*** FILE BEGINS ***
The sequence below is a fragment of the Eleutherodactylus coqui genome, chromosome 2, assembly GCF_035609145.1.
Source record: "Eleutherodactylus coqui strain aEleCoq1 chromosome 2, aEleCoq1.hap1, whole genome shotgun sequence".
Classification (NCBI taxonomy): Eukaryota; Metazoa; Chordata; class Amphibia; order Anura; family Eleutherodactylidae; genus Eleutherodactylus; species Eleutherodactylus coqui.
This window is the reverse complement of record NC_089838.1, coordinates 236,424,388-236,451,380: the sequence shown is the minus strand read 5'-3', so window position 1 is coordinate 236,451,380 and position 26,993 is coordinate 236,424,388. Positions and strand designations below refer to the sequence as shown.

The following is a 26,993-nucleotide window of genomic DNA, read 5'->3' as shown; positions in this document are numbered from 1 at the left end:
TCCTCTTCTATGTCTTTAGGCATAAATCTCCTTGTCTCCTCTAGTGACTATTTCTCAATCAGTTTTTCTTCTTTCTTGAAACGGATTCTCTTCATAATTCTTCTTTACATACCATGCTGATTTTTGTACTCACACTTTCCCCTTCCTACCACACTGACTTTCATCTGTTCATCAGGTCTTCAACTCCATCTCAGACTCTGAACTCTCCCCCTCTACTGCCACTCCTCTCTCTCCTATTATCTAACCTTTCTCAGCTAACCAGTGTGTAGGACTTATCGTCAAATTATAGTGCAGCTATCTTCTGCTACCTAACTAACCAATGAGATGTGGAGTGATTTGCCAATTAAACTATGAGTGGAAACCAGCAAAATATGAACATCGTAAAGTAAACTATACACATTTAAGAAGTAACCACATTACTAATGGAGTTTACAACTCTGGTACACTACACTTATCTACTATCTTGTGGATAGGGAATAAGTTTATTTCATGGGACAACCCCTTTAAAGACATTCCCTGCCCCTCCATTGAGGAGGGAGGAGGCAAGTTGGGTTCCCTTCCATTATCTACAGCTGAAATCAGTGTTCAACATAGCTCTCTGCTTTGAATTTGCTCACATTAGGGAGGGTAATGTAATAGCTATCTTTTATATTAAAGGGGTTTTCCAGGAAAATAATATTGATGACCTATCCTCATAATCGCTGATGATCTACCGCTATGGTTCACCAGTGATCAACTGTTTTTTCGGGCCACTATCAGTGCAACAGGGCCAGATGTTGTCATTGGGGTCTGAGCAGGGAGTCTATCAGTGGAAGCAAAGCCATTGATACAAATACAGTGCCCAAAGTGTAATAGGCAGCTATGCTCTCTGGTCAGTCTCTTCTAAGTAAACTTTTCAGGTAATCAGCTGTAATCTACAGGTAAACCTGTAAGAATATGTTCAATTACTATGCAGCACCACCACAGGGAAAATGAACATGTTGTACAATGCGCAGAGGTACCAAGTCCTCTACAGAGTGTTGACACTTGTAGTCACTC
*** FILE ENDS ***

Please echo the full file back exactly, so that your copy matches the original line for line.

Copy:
The sequence below is a fragment of the Eleutherodactylus coqui genome, chromosome 2, assembly GCF_035609145.1.
Source record: "Eleutherodactylus coqui strain aEleCoq1 chromosome 2, aEleCoq1.hap1, whole genome shotgun sequence".
Classification (NCBI taxonomy): Eukaryota; Metazoa; Chordata; class Amphibia; order Anura; family Eleutherodactylidae; genus Eleutherodactylus; species Eleutherodactylus coqui.
This window is the reverse complement of record NC_089838.1, coordinates 236,424,388-236,451,380: the sequence shown is the minus strand read 5'-3', so window position 1 is coordinate 236,451,380 and position 26,993 is coordinate 236,424,388. Positions and strand designations below refer to the sequence as shown.

The following is a 26,993-nucleotide window of genomic DNA, read 5'->3' as shown; positions in this document are numbered from 1 at the left end:
TCCTCTTCTATGTCTTTAGGCATAAATCTCCTTGTCTCCTCTAGTGACTATTTCTCAATCAGTTTTTCTTCTTTCTTGAAACGGATTCTCTTCATAATTCTTCTTTACATACCATGCTGATTTTTGTACTCACACTTTCCCCTTCCTACCACACTGACTTTCATCTGTTCATCAGGTCTTCAACTCCATCTCAGACTCTGAACTCTCCCCCTCTACTGCCACTCCTCTCTCTCCTATTATCTAACCTTTCTCAGCTAACCAGTGTGTAGGACTTATCGTCAAATTATAGTGCAGCTATCTTCTGCTACCTAACTAACCAATGAGATGTGGAGTGATTTGCCAATTAAACTATGAGTGGAAACCAGCAAAATATGAACATCGTAAAGTAAACTATACACATTTAAGAAGTAACCACATTACTAATGGAGTTTACAACTCTGGTACACTACACTTATCTACTATCTTGTGGATAGGGAATAAGTTTATTTCATGGGACAACCCCTTTAAAGACATTCCCTGCCCCTCCATTGAGGAGGGAGGAGGCAAGTTGGGTTCCCTTCCATTATCTACAGCTGAAATCAGTGTTCAACATAGCTCTCTGCTTTGAATTTGCTCACATTAGGGAGGGTAATGTAATAGCTATCTTTTATATTAAAGGGGTTTTCCAGGAAAATAATATTGATGACCTATCCTCATAATCGCTGATGATCTACCGCTATGGTTCACCAGTGATCAACTGTTTTTTCGGGCCACTATCAGTGCAACAGGGCCAGATGTTGTCATTGGGGTCTGAGCAGGGAGTCTATCAGTGGAAGCAAAGCCATTGATACAAATACAGTGCCCAAAGTGTAATAGGCAGCTATGCTCTCTGGTCAGTCTCTTCTAAGTAAACTTTTCAGGTAATCAGCTGTAATCTACAGGTAAACCTGTAAGAATATGTTCAATTACTATGCAGCACCACCACAGGGAAAATGAACATGTTGTACAATGCGCAGAGGTACCAAGTCCTCTACAGAGTGTTGACACTTGTAGTCACTC